Many of the most luxurious vintage hotels we’ve featured here were built during the peak of the Industrial Revolution — around the turn of the 20th century.
Usually commissioned by titans of industry or finance, these opulent buildings were intended to put their wealth and influence on prominent display in their respective communities.
And while the building exteriors were beautiful — like the facade of New York City’s Plaza hotel here — the interiors were what really shined.
Take as just one example, the Secor Hotel (hotel #21 on the numbered list below) in downtown Toledo, Ohio:
Around the turn of the century, members of Toledo’s elite sought to use their influence to create their own vision of the city.
Jay K. Secor, vice-president of The Commercial Savings Bank and Trust Company of Toledo, and Arthur J Secor, a prominent member of the Secor-Berdan company… created the Secor Hotel, a premier hotel in the heart of Downtown Toledo.
The ten-story, 400 room hotel opened in 1908 and earned national acclaim as the first fire-proof hotel between New York City and Chicago. This luxurious hotel demonstrates the Secor family’s influence in Toledo, emphasized by its appropriation of Florentine palace architecture.
Built before the common use of sleek glass, polished metal and all kinds of plastic materials, these stately buildings were often created with stone and rich woods, imported marble, plaster, brass and wrought iron.
Highly skilled artisans contributed the elaborately designed and handcrafted wood and plasterwork details.
Here, we have found 20 pictures of some of the most gorgeous historical hotel lobbies from across the US. Have a scroll and step back in time with us to a more elegant era!
1. Hermitage Hotel lobby – Nashville, Tennessee (1910)
2. Olympic Hotel lobby – Seattle Washington (Colorized)
3. The West Foyer of the Astoria Hotel (1903)
4. Hotel Utica, reception lobby, Utica, N.Y. (1910)
5. Palace Hotel lobby – San Francisco [Colorized] (1900s)
In many of these historical hotel photos, you will notice skylights and soaring atriums. In an era when electrical lighting was still new (and could get expensive), these glass ceilings filled the space below with natural light, and — even today — would be considered an impressive architectural feature.
6. Carlton Hotel lobby (1918)
7. Historical hotel lobby and grand staircase, Jefferson Hotel, Richmond, Virginia – Colorized (1900s)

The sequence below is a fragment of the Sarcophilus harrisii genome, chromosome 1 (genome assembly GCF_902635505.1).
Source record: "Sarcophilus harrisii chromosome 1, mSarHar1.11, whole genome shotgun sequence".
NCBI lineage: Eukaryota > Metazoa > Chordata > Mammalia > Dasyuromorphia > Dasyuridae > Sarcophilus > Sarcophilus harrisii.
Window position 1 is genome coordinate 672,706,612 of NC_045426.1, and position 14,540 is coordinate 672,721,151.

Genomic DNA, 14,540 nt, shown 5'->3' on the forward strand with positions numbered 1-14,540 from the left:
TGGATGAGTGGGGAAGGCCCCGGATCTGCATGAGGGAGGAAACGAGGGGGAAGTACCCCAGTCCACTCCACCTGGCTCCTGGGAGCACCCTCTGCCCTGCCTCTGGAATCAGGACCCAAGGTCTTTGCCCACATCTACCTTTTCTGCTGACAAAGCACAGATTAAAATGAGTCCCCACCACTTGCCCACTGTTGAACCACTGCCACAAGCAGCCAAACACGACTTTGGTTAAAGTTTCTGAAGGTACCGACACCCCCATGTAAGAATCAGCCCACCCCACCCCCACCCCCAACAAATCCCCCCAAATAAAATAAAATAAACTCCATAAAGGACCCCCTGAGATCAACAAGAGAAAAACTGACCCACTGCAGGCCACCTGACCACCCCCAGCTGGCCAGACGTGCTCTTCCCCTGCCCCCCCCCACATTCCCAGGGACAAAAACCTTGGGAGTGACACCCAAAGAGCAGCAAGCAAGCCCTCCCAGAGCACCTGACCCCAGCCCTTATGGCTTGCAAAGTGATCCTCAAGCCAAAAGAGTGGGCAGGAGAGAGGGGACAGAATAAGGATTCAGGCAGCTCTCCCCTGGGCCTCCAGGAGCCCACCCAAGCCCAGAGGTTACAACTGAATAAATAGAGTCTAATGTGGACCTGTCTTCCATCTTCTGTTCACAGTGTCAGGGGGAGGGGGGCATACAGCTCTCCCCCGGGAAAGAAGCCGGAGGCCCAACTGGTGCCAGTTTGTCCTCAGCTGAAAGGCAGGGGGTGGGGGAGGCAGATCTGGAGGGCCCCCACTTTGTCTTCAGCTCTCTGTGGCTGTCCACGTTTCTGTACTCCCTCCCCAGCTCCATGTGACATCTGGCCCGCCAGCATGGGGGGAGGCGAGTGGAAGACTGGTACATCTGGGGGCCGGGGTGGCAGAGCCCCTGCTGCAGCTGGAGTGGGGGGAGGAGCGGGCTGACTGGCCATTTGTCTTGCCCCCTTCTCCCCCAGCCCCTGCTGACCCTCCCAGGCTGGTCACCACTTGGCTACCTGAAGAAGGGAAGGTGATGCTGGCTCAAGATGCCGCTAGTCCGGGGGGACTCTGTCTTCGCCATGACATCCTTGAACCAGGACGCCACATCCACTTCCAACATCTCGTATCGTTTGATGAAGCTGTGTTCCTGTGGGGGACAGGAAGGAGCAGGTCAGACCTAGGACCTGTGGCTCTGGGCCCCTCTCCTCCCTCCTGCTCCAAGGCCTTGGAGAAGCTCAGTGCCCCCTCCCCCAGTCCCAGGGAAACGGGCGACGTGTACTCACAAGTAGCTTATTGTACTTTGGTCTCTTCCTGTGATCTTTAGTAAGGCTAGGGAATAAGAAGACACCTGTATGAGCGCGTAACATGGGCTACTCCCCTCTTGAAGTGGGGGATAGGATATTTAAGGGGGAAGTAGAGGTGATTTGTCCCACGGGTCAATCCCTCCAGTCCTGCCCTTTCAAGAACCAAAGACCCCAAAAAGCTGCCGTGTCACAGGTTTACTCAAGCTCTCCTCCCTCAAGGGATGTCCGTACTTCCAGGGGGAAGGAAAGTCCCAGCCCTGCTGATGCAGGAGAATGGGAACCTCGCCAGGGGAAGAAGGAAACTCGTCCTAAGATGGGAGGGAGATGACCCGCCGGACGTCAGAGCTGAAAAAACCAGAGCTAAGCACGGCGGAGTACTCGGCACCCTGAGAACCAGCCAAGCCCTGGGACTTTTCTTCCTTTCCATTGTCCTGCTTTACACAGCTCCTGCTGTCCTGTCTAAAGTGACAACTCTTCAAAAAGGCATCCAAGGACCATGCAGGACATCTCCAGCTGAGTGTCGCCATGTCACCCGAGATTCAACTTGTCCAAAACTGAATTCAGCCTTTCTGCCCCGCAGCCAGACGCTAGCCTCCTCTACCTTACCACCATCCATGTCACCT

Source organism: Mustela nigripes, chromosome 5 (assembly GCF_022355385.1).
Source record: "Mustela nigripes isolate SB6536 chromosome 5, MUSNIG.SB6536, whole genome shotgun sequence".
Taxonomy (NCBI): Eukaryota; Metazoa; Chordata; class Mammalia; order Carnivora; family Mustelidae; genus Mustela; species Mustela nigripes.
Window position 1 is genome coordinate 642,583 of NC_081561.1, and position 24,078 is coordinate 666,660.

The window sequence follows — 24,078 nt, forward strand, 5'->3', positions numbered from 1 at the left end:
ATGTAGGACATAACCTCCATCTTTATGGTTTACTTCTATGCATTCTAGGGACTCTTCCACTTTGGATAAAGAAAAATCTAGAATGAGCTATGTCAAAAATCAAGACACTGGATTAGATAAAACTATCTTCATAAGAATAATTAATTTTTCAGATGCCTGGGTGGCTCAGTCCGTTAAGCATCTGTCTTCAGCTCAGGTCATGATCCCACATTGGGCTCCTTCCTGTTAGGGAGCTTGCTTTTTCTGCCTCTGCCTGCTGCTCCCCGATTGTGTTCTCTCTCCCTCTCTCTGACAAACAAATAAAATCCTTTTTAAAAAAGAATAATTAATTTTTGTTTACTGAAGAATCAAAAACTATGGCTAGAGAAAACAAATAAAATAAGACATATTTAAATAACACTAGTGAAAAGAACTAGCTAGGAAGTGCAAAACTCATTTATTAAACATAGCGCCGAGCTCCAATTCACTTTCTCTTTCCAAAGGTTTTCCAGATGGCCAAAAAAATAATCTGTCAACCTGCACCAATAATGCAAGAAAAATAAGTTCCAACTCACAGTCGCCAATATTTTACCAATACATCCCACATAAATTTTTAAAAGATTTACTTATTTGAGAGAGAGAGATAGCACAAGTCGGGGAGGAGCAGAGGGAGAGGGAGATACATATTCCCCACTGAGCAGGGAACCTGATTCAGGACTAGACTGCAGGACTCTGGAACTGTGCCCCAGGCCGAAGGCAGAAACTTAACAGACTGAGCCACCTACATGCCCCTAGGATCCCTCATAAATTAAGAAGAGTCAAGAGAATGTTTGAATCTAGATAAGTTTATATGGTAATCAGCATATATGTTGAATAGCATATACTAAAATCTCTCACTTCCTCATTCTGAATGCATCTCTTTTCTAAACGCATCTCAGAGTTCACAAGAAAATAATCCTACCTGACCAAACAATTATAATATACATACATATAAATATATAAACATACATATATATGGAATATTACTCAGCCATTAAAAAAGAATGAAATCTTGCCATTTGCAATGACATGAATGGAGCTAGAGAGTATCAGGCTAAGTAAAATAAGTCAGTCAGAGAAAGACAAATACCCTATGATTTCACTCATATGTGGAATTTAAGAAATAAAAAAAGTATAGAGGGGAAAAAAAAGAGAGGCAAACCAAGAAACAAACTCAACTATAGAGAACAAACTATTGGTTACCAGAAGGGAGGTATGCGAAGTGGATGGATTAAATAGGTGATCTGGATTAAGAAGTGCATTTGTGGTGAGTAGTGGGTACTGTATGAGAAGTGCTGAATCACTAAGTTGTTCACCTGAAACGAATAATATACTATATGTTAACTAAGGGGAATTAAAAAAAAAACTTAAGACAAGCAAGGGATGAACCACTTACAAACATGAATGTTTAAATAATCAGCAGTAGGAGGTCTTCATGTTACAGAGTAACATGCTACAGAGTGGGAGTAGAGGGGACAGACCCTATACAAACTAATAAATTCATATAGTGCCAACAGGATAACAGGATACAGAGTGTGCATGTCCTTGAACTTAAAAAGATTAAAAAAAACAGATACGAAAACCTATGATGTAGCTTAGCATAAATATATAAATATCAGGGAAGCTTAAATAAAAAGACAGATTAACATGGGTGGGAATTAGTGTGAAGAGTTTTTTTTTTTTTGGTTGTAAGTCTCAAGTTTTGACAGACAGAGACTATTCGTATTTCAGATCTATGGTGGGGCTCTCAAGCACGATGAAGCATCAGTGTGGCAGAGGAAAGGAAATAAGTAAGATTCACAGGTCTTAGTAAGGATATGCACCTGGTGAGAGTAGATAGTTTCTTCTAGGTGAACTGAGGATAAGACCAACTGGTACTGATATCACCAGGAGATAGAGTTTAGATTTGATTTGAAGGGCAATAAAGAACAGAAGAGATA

8. Claypool Hotel lobby — Indianapolis, Indiana – Colorized (c1903)
Article excerpt from the The Indianapolis News (Indiana) May 9, 1903
The grand lobby is said to be the largest hotel lobby in the United States. It is a 98 feet long and 72 feet wide and the richly decorated ceiling, supported by 16 massive columns, is 33 feet high. It reaches up to two stories and the second floor of the house serving as a ballroom.
The appearance of this Grand lobby is impressive. It is of a rich Grecian style of architecture done entirely in marble, imitation marble, architectural iron, burnished brass, and mahogany.
Its chief characteristic is the 16 beautiful 24-foot columns that, resting on the beautiful base of the gray Livido marble, are topped with pilasters and capitols of the same marble. These columns are 3 feet in diameter and are splendid imitations of Sienna marble.
All of the walls on the lower floor of this are the same material, which has a rich reddish brown color.
9. The New Willard Hotel, Washington, D.C. — Lobby (1900s)
10. View of the Main Lobby, Book – Cadillac Hotel, Detroit, Mich. (1900-1910)
11. Marble stair in historical hotel foyer, Murray Hill Hotel (1900s)
12. Office and foyer, Murray Hill Hotel, New York, N.Y [Colorized] (1905)
13. Lobby, Hotel Belmont, New York (1906)
14. Hotel Knickerbocker lobby – New York (1909)
15. Lobby of Saint Charles Hotel, New Orleans Louisiana (1914)
16. Reception Lobby, The Tutwiler — Birmingham, Alabama (1900s)
17. Historical Hotel Grand Staircase and Lobby, Hotel Touraine, Boston, Mass. (1900s)
18. Lobby of the Hotel Pfister, Milwaukee, Wisconsin (1900s)
19. Vintage Hotel Rochester — Lobby (1900s)
20. Mark Hopkins Hotel — San Francisco (1920s)
21. The Lobby, Secor Hotel, Toledo – Colorized (1900s)
22. Lounge in foyer, Murray Hill Hotel, New York, N.Y (1905)